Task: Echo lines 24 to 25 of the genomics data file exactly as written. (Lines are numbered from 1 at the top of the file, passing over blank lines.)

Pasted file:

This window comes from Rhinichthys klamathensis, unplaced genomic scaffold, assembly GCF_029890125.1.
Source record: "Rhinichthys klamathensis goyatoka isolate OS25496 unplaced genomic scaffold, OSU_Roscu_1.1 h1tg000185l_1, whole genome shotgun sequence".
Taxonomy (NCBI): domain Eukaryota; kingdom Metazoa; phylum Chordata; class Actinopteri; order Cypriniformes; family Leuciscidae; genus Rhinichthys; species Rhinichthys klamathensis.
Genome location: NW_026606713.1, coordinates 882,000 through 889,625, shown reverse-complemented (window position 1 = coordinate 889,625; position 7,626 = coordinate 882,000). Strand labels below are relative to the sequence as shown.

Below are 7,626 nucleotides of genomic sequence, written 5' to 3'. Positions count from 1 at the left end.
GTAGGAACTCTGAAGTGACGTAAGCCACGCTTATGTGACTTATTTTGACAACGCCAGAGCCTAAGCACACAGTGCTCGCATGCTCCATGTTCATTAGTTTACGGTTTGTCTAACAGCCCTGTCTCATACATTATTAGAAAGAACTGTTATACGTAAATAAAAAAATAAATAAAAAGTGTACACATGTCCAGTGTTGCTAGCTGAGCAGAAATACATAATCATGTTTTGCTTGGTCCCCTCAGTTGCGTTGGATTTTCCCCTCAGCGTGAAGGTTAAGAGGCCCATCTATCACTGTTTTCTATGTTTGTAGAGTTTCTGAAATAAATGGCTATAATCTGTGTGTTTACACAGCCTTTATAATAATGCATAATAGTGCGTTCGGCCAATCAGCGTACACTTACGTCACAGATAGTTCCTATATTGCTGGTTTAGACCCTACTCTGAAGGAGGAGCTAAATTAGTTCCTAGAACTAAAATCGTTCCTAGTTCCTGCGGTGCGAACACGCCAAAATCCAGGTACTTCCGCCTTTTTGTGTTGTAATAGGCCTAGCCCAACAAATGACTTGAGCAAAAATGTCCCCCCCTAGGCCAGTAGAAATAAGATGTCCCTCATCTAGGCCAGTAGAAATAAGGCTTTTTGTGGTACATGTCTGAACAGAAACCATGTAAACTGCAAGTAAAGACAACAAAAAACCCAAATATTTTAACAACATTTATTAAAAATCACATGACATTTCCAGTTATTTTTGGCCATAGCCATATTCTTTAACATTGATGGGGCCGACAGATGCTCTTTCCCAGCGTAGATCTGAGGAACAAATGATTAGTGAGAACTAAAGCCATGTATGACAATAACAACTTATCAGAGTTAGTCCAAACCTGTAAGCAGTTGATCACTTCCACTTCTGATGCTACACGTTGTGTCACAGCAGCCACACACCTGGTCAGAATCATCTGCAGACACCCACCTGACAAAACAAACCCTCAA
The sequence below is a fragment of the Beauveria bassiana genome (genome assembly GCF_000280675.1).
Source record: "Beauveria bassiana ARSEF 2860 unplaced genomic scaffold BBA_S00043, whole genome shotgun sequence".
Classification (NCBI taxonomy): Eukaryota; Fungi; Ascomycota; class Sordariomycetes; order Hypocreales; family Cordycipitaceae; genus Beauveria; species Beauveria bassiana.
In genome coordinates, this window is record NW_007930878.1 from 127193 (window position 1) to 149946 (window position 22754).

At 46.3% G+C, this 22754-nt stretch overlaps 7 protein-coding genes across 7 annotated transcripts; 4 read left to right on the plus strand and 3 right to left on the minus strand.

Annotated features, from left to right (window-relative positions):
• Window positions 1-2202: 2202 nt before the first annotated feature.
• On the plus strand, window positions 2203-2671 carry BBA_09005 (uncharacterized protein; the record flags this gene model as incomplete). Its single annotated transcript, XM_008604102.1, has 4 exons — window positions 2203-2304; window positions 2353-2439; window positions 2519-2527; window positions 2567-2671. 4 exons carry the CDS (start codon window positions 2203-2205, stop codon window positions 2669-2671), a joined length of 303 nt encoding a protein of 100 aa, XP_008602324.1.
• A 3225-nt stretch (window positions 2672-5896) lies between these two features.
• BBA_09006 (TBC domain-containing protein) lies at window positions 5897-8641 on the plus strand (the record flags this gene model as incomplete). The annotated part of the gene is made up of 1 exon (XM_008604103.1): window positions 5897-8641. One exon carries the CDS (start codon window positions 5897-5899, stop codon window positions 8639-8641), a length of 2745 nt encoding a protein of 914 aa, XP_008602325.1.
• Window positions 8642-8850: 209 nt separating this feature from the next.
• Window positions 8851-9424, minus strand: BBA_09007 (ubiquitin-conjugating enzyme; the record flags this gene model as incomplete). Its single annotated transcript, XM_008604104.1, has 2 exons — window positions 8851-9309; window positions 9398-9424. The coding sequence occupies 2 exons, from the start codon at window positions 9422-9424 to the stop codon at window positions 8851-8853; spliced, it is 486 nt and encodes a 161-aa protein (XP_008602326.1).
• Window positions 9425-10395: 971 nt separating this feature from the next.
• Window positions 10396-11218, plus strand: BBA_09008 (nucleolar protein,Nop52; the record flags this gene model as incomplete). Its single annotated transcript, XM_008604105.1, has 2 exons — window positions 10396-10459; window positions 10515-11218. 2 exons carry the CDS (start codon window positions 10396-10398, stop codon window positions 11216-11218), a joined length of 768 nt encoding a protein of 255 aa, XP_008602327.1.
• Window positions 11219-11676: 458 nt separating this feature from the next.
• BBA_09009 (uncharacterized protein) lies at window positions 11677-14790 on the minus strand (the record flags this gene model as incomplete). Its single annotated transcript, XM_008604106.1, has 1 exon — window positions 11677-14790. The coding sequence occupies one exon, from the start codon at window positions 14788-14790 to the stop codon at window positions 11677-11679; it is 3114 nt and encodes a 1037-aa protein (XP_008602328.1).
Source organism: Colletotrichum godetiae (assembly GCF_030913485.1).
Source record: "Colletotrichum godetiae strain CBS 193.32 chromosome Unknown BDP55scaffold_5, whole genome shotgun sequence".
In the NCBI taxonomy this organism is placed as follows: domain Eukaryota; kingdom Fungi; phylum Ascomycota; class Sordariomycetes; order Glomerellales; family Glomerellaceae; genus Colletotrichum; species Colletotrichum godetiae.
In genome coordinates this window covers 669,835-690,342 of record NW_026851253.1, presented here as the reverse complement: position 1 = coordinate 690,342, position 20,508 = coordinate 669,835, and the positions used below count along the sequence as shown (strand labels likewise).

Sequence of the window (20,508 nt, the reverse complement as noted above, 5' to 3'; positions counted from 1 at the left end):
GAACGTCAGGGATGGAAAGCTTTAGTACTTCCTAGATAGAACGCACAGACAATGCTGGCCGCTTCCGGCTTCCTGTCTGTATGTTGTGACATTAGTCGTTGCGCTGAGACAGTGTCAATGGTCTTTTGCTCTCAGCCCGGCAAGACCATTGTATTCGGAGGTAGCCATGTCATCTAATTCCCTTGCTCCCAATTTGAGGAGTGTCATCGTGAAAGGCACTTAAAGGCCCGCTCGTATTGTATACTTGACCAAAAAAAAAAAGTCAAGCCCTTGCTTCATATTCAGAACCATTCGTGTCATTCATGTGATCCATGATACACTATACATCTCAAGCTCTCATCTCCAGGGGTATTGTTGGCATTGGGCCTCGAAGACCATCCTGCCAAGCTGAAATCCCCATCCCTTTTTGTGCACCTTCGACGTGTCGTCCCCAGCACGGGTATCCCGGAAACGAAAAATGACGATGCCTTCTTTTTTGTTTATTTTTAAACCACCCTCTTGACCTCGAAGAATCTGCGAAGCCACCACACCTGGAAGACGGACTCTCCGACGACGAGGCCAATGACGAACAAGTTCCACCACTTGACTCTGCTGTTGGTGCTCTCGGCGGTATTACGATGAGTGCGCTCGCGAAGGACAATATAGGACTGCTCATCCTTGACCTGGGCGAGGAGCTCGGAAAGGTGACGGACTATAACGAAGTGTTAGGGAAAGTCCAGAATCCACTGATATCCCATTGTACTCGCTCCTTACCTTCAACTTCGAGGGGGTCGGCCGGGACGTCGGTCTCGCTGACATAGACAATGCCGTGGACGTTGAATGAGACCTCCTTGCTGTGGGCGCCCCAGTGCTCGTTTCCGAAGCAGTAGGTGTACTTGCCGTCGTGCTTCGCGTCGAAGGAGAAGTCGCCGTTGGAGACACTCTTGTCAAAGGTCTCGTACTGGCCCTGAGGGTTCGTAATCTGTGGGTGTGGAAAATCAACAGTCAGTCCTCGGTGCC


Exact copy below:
Source record: "Colletotrichum godetiae strain CBS 193.32 chromosome Unknown BDP55scaffold_5, whole genome shotgun sequence".
In the NCBI taxonomy this organism is placed as follows: domain Eukaryota; kingdom Fungi; phylum Ascomycota; class Sordariomycetes; order Glomerellales; family Glomerellaceae; genus Colletotrichum; species Colletotrichum godetiae.